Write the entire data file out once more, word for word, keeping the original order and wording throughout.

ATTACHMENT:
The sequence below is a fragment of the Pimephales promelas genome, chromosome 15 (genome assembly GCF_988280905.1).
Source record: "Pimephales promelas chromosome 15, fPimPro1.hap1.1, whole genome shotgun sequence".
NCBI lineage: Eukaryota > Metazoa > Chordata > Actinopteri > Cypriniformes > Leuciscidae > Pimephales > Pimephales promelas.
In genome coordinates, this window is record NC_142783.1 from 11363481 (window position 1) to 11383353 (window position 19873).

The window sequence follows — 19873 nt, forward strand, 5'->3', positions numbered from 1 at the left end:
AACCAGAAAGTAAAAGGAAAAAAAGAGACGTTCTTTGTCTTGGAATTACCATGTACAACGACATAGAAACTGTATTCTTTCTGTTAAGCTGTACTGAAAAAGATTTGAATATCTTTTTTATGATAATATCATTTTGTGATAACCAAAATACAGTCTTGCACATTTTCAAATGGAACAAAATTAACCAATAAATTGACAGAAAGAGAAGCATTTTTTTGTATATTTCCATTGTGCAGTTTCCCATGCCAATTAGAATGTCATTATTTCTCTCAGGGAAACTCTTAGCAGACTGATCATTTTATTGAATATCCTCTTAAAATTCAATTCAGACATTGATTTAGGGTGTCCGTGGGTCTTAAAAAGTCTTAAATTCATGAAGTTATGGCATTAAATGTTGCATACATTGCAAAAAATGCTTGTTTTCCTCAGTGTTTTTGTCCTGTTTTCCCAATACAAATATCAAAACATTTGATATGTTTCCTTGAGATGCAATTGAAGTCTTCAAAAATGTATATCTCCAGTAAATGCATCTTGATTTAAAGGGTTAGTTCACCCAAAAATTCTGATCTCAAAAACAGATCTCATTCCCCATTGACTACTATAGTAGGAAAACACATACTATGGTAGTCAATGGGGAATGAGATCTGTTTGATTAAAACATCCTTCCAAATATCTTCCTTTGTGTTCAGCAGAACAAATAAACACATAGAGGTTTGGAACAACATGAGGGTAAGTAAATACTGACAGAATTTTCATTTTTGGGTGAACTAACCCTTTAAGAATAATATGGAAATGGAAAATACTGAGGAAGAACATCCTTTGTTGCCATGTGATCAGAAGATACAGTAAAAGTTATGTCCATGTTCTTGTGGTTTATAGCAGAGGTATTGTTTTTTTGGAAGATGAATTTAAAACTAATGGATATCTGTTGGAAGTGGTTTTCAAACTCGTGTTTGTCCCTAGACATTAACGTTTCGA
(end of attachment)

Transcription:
The sequence below is a fragment of the Pimephales promelas genome, chromosome 15 (genome assembly GCF_988280905.1).
Source record: "Pimephales promelas chromosome 15, fPimPro1.hap1.1, whole genome shotgun sequence".
NCBI lineage: Eukaryota > Metazoa > Chordata > Actinopteri > Cypriniformes > Leuciscidae > Pimephales > Pimephales promelas.
In genome coordinates, this window is record NC_142783.1 from 11363481 (window position 1) to 11383353 (window position 19873).

The window sequence follows — 19873 nt, forward strand, 5'->3', positions numbered from 1 at the left end:
AACCAGAAAGTAAAAGGAAAAAAAGAGACGTTCTTTGTCTTGGAATTACCATGTACAACGACATAGAAACTGTATTCTTTCTGTTAAGCTGTACTGAAAAAGATTTGAATATCTTTTTTATGATAATATCATTTTGTGATAACCAAAATACAGTCTTGCACATTTTCAAATGGAACAAAATTAACCAATAAATTGACAGAAAGAGAAGCATTTTTTTGTATATTTCCATTGTGCAGTTTCCCATGCCAATTAGAATGTCATTATTTCTCTCAGGGAAACTCTTAGCAGACTGATCATTTTATTGAATATCCTCTTAAAATTCAATTCAGACATTGATTTAGGGTGTCCGTGGGTCTTAAAAAGTCTTAAATTCATGAAGTTATGGCATTAAATGTTGCATACATTGCAAAAAATGCTTGTTTTCCTCAGTGTTTTTGTCCTGTTTTCCCAATACAAATATCAAAACATTTGATATGTTTCCTTGAGATGCAATTGAAGTCTTCAAAAATGTATATCTCCAGTAAATGCATCTTGATTTAAAGGGTTAGTTCACCCAAAAATTCTGATCTCAAAAACAGATCTCATTCCCCATTGACTACTATAGTAGGAAAACACATACTATGGTAGTCAATGGGGAATGAGATCTGTTTGATTAAAACATCCTTCCAAATATCTTCCTTTGTGTTCAGCAGAACAAATAAACACATAGAGGTTTGGAACAACATGAGGGTAAGTAAATACTGACAGAATTTTCATTTTTGGGTGAACTAACCCTTTAAGAATAATATGGAAATGGAAAATACTGAGGAAGAACATCCTTTGTTGCCATGTGATCAGAAGATACAGTAAAAGTTATGTCCATGTTCTTGTGGTTTATAGCAGAGGTATTGTTTTTTTGGAAGATGAATTTAAAACTAATGGATATCTGTTGGAAGTGGTTTTCAAACTCGTGTTTGTCCCTAGACATTAACGTTTCGA